Rwanda: This is our hope

“I have a dream that one day every valley shall be exalted,

 Every hill and mountain shall be made low,

The rough places will be made plain,

And the crooked places will be made straight

And the glory of the lord shall be revealed, and all flesh shall see it together.

This is our hope.... “

Martin Luther King Jr.

Reading these words touched me deeply and in spite of difference in place and time, they resonate with me today. Living in the Land of a Thousand Hills, I often wonder about the million other unseen hills, valleys, and mountains in the world.

After 25 years, I now look back and remember the Genocide against the Tutsi that changed the history of Rwanda.

I was very young at that time so all of the memories that float through my mind are actually tales told to me by surviving members of my family and liberators. Although I have no real memories of what happened, the stories are so vivid they bring the events to life for me every time they are told.

The brutality of the Genocide is a non-negotiable fact in our history. What makes it more horrifying is the impact of that brutality on the lives of every single person I know. I see it in the eyes of the crippled, the emotionally disturbed, the orphaned, the widowed struggling to raise children. It is evident in the many transformations that have taken place to overcome that crisis.

This April Rwanda commemorates the 25th anniversary of the last century’s greatest human tragic, the 1994 Genocide against Tutsi. This tragic event shaped millions of lives in just a couple of days.

Its ripple effect is still strongly felt in our day-to-day lives. Yet today Rwanda is radically different than it was 25 years ago; we have embarked on a remarkable journey of transformation toward prosperity.

We have come a long way; with strong leadership, fruitful partnerships and innovative programmes, Rwanda is now stable, prosperous, and progressing rapidly.

Rwanda’s economy is currently one of the fastest growing in Africa, with a growth rate averaging 8% every year since 2001 given its tatters following Genocide. This had lead to substantial improvement in living standards, meeting some of the Millennium Development Goals (MDGs).

Rwanda has also recorded the sharpest decline in maternal mortality in the world ever, between 2000 and 2011, as highlighted in the British Medical Journal, with a two-thirds drop in child mortality and near-universal primary school enrollment, poverty rate dropping from 44% in 2011 to 39% in 2014, while inequality measured by the Gini coefficient stood at 0.45 and life expectancy has doubled since 1994.

Rwanda is among few countries that have exceeded the Abuja commitment to invest at least 15% of the domestic budget on Health and Education. Moreover, Rwanda has kept pace with renewed commitment toward the Sustainable Development Goals (SDGs) for 2030. Given Rwanda’s experience in 1994, this growth and achievement is remarkable.

As a result, Rwanda has improved in key health indicators and other health outcomes, serving as an example for the region. This improvement in Healthcare delivery has attracted global attention.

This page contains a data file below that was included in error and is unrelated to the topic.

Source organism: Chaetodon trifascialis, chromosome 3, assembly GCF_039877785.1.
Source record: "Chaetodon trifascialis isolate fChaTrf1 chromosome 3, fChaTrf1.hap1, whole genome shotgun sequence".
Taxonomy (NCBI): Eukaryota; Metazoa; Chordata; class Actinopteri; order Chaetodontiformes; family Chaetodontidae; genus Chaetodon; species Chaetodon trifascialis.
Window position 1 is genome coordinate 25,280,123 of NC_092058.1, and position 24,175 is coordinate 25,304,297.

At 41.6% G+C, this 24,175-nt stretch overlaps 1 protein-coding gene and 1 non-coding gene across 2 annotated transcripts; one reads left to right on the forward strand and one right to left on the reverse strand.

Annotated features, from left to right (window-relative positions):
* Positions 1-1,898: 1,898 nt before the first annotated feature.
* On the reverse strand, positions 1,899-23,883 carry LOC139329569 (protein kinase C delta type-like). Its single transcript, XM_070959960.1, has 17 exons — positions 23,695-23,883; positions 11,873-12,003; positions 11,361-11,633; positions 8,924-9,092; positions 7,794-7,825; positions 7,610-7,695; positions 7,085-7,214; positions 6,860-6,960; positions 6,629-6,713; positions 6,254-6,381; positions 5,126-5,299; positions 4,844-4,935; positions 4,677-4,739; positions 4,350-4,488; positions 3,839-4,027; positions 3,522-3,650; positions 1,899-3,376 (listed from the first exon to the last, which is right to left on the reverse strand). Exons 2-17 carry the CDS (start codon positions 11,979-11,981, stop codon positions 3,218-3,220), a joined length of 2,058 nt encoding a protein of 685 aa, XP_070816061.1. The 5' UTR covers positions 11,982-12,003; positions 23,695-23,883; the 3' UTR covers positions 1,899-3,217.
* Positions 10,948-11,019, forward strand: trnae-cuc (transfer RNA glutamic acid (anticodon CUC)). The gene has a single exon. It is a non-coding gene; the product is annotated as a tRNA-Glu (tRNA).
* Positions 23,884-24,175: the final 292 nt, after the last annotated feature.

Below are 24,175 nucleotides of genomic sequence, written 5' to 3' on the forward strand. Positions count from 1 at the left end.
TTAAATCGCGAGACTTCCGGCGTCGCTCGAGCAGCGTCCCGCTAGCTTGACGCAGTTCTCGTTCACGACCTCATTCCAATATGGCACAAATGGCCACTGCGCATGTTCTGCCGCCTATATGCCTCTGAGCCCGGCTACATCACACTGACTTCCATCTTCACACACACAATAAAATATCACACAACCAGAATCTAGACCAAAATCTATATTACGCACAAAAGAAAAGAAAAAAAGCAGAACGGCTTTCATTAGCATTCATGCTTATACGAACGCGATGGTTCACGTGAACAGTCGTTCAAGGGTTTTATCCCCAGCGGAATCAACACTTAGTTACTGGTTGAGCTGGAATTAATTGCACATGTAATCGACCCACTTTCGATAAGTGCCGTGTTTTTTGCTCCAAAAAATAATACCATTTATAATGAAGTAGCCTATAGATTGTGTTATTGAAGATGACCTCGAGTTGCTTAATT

Community Health Workers and health insurance stand out as the drivers of this success and has led to increased access to healthcare services. Progress is immense, but these services must continue if the improved collective health of Rwandans is fully to be realised.

The 1994 Genocide against the Tutsi not only destroyed our social and economic fabric but also our healthcare infrastructure and human resources for health. Training of healthcare providers to advanced levels has taken time and has just begun to keep pace with meeting our needs.

My university, the University of Global Health Equity, has joined the league of other higher learning institutions in the world to advance global health delivery by training a new generation of global health leaders who are equipped to not only build but also sustain the effective and equitable healthcare systems in the country and the world.

As a trained health professional and as a social justice agent, it is heartwarming to be part of this great effort and transformation impacting my country.

Looking ahead, many challenges remain in Rwanda; an increasing non-communicable diseases epidemic, addressing new HIV infections, teenage pregnancy rates, and malnutrition among others.

Additionally, there has been less private sector investment in healthcare, and over 38.2% population still live in poverty. A shortage of trained healthcare professionals poses a challenge as the country faces an epidemiological transition.

For Rwanda to tackle these challenges, strong partnership, results-driven governance, new innovation and social justice must be put forward as a solutions on the table.

Though our thousand hills’ and their winding roads are some of the most visually stunning in the world, they must never be excuses to shy away from addressing health challenges. Inequalities and challenges are hills we struggle to climb and these crooked roads take extratime and resources to negotiate.

We not only seek to flatten the hills of injustices but to raise the valley of despair, to lift people out of poverty and hopelessness. A universal and fair healthcare system is one that restores healing, wholeness and hope, and so my training at my University has gone beyond equipping me with state-of-the-art knowledge and skills, it must teach me to bring hope to those I serve.

Let us Remember and Re-unite. God bless Rwanda’s Liberators who could not make it home and those who are part of this transformation.

The writer is a Global Health Scholar.

The views expressed in this article are of the author.

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